German Central Bank: Gold Revaluation Account Underlines Soundness of Balance Sheet
The comments below are an edited and abridged synopsis of an article by Jan Nieuwenjuijs
Joachim Wuermeling of the German Bundesbank (BUBA) says that the soundness of the bank’s balance sheet, considering general losses, is guaranteed by the bank’s Gold Revaluation Account, implying that the bank is willing to use that account to cover losses.
Nieuwenhuijs presents an introduction and follows with BUBA’s press conference discussing its gold revaluation account (GRA).
The Bundesbank hasn’t ruled out the possibility of writing off government bonds to pay off debt using GRAs.
The barrier for central banks to use their GRAs can be overcome. Why else would BUBA bring up its GRA regarding losses? And why is the finance ministry so confident it doesn’t have to recapitalize its central bank? All it takes is a change to the accounting rules, which central banks do in every crisis.
There are implications if central banks choose this path. One, using GRAs emphasizes the fact that fiat currencies devalue against gold over time, stimulating more central banks, corporations and households to buy gold and reap revaluation benefits in the future as well.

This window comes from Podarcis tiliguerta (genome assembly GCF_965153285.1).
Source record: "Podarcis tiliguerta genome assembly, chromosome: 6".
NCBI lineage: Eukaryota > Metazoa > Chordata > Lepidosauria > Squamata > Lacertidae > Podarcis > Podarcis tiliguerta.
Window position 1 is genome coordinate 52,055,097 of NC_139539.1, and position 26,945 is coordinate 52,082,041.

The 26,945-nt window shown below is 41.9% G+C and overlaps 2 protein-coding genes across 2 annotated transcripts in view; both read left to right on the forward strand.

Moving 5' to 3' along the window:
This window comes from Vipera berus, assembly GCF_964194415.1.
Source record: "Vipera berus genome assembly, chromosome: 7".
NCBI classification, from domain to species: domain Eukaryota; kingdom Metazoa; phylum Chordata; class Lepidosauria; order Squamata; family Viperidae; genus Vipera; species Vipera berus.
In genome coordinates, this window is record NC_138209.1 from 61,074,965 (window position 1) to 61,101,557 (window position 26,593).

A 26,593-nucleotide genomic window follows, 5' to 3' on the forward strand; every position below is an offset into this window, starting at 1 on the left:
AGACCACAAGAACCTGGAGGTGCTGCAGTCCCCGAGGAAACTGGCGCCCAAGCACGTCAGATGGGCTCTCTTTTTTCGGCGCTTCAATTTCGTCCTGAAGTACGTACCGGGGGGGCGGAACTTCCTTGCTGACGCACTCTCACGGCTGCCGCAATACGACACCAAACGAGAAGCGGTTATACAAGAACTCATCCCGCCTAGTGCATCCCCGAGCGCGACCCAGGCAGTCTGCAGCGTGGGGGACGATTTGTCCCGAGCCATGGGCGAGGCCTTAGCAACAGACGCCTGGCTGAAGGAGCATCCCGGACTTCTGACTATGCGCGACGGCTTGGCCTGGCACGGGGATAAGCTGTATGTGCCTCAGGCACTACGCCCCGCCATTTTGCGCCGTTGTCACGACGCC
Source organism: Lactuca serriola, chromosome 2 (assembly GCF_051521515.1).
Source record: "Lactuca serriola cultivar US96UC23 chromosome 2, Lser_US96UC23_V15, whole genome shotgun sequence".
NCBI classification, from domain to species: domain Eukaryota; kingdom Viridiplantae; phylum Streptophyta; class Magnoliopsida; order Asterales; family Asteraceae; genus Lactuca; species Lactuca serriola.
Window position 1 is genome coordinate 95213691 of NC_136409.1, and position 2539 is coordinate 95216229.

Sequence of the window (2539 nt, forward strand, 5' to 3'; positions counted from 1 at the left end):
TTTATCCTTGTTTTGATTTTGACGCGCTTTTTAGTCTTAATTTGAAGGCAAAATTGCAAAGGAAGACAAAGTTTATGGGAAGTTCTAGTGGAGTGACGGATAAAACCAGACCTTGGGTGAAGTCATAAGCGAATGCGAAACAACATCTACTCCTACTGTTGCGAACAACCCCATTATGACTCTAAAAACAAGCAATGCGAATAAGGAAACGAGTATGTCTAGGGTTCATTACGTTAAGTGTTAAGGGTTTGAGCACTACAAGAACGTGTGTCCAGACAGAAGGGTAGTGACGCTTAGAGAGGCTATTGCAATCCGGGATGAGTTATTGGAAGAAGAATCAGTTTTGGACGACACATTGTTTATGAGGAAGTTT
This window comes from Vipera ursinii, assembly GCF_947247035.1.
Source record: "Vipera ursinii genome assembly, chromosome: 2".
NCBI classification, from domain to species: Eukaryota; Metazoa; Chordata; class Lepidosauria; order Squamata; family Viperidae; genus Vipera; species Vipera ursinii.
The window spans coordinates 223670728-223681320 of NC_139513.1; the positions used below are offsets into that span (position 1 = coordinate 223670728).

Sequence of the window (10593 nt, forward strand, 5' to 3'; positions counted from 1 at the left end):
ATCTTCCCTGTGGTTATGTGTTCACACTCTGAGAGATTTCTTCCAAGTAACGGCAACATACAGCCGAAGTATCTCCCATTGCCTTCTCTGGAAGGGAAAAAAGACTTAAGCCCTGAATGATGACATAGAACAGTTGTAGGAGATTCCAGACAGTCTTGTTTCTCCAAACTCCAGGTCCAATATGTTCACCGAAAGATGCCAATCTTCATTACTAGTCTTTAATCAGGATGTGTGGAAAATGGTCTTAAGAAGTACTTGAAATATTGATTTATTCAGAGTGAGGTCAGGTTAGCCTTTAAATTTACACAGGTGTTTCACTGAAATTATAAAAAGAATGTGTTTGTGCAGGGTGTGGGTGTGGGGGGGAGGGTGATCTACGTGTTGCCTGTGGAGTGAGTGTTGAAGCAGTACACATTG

Two, suppose BUBA uses its entire GRA to cover losses. To avoid its net equity turning negative, the European Central Bank would have to put a floor under the gold price, with all due consequences.
Three, if central banks truly screw up and losses explode, they will need to raise the gold price to expand their GRAs and mop up all losses. In this scenario a floor under the (new, higher) gold price is required, too. There is no upper limit to a GRA, as fiat currencies can be printed to infinity, as opposed to gold.
Using GRAs increases gold’s role in the monetary system and lifts the price. A higher price deleverages and stabilizes the international monetary system, creating a larger monetary base without counterparty risk (gold) to support the level of credit. From a historic perspective that base is relatively small. If additional revaluation advantages can clear more debris from reckless monetary policy in the past, that’s a good thing.